It’s a dangerous epidemic in contact sport, a little-studied problem that slid under the radar for decades. And while research surrounding sport-related concussions has gained momentum in recent years, studies have mainly focused on males in contact-heavy sports, like football and hockey. Meanwhile, females in less contact-heavy sports, like soccer, have received much less attention.
That’s a significant oversight, according to a team of Western researchers.
Alexandra Harriss, a Health Sciences PhD student, has been working with the Ontario Player Development League and Burlington Youth Soccer Club to study the relationship between accumulated head impact exposures in female youth soccer players, between the ages of 13-15. Using specialized sensors players wear as headbands, Harriss is looking for changes in brain function that occur as a result of head-to-head, head-to-ground and head-to-ball impacts during practice and game play.
“With every sport, there’s an inherent risk of injury, whether it’s a knee injury or ankle injury. With head injury in sport, we are trying to manage that risk,” said Harriss, who is conducting her work under the co-supervision of Health Sciences professors Jim Dickey and Dave Walton.
“Being able to isolate our study to the female team was a great opportunity. With youth, their brains are still maturing. There’s huge research going right now with head musculature and head strength – and girls have reduced neck strength compared to males. That might be a perpetuating factor (for injury), especially when they are going to head the ball,” she said.
The specialized headbands Harriss is using contain GForceTracker micro-sensors that fit at the base of the player’s head. At the start of the season, earlier this summer, Harriss evaluated each players’ baseline electroencephalogram (EEG) and then, throughout the season, has tracked all impacts they received during both practices and games.
“We are looking to understand lower impacts and how they can affect brain function over time. With the headbands, we can quantify the magnitude of those head impacts. We can see it in real-time; it’s transmitted to a sideline viewer. We can tell right away the amount of force exerted with that impact,” Harriss explained.
In addition to the initial EEG, players received two mid-season evaluations. They will have a final EEG measure at the end of the season in October.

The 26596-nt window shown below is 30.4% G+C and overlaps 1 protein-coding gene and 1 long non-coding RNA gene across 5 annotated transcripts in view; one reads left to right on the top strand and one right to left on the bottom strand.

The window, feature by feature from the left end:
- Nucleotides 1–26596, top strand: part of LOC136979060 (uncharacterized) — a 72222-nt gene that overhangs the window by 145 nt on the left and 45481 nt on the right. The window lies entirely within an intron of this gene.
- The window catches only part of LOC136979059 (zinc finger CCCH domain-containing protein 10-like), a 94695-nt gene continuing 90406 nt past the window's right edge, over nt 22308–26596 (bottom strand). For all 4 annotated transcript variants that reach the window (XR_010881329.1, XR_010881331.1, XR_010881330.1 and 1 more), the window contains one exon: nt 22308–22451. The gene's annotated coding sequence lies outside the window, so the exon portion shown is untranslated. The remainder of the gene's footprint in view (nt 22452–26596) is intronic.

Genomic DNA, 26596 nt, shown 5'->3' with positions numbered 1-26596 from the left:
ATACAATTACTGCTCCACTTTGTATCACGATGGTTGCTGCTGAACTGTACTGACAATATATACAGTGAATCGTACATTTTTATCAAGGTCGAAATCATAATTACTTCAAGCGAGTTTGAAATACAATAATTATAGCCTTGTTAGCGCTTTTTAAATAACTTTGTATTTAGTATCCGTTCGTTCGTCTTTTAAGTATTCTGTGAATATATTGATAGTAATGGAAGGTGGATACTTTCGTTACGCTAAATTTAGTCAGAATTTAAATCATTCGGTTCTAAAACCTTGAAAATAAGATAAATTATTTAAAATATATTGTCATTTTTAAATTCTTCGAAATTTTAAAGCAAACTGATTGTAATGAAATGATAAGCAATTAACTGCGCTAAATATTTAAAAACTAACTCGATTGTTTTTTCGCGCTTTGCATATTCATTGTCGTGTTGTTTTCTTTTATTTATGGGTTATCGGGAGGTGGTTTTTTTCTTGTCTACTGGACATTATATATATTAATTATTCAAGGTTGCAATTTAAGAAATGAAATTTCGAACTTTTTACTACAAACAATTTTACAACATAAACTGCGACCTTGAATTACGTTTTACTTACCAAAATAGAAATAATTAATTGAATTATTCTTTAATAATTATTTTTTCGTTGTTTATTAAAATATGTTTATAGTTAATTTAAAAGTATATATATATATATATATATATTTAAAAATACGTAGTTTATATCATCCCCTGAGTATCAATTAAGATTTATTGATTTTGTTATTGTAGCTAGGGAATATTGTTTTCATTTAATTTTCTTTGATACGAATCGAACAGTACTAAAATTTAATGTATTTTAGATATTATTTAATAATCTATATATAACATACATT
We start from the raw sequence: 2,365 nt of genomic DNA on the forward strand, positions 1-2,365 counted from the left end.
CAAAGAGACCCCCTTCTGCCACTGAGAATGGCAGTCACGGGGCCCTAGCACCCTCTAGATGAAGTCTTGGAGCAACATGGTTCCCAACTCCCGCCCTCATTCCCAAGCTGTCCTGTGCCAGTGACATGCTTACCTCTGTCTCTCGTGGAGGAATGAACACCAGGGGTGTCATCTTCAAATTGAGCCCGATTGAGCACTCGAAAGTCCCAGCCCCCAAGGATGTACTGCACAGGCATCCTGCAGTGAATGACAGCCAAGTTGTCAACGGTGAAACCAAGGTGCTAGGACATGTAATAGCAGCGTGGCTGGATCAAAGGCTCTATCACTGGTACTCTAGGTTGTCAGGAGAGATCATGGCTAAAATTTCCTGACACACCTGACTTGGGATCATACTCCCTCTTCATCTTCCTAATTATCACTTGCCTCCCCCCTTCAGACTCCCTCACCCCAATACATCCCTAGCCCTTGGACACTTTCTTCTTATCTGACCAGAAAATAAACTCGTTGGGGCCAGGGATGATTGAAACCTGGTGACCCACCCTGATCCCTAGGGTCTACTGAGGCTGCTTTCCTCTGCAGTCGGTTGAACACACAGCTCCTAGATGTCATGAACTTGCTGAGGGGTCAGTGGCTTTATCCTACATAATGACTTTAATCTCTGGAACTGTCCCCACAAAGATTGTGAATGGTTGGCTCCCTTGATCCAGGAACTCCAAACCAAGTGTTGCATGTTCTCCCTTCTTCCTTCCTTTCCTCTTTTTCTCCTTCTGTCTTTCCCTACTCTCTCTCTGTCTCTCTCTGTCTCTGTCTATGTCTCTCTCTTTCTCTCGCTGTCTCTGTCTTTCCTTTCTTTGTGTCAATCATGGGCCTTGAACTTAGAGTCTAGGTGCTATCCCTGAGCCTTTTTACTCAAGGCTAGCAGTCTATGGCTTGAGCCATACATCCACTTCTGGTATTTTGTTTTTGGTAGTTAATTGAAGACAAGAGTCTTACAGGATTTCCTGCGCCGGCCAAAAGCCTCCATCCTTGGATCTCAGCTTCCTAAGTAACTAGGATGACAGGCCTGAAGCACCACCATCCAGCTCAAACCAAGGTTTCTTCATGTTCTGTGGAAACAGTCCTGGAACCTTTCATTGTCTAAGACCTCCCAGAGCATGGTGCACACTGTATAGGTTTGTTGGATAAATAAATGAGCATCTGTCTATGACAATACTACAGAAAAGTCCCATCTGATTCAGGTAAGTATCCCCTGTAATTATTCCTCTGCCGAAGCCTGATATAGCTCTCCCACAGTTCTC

The nature of head impacts in soccer is different than in football and hockey, where players wear helmets, making this study especially pertinent. The ultimate goal of the study is to understand the effects of repeated head impacts and potentially reduce the risk of injury for players.
“For instance, if we find heading is a risk to these players, is it due to proper form they aren’t carrying out? If that’s true, then how do we make sure these players are heading the ball properly to reduce the amount of force exerted? We’ve learned that proper heading technique does matter,” she said.
“A player that is ready for the ball and meets the ball at the forehead is going to have a reduced amount of force than a player who hits the ball on top of the head or in an unanticipated contact.”
Craig Clydesdale, who coaches the U15 team, one of three teams Harriss has been working with, said his team could not pass on the opportunity to participate in the study. Its potential findings resonated with the players.
“We lost a player to a concussion this year. She was running and tripped and fell, bumped her head on the ground. She’s been out for the entire season because of a concussion. It is real. Any activity, any sport you play, you run that risk. So if there’s anything we can do to know more about it, to reduce the risk, that’s a good thing,” said Clydesdale, who has been coaching soccer for 30 years.
“In the history of coaching and concussions, there has been a lot of misinformation. To be able to be part of a study to get some accurate information will help us going forward.”
At a recent game, his team of 15-year-olds was visibly enthusiastic about the study, gathering with Harriss at the start, grabbing headbands, ensuring they were wearing sensors properly. Players were able to look at the data on the sidelines, too. Player Michelle Starkell called it “a cool opportunity to see how heading impacts them.”
Sport-related concussions aren’t “the unknown” they once were, added Lynne Schleischkorn, U15 team manager and mom of one of the players. Having four active daughters, Harriss’ study is especially important to her.
“My second daughter, who is now coaching, played high school sports and had many concussions. Even teachers were not in tune, didn’t react the way we would now. Now, it’s a lot about readjustments. The girls, the parents have more information, the coaches as well. They don’t take chances like they used to, and that’s important,” Schleischkorn noted.
“My (daughter on the team) has seen my second daughter be severely hurt in concussions, so she’s really sensitive to this. It’s important. If somehow things can change for the better, she feels it’s important and that it’s a privilege to be part of this.”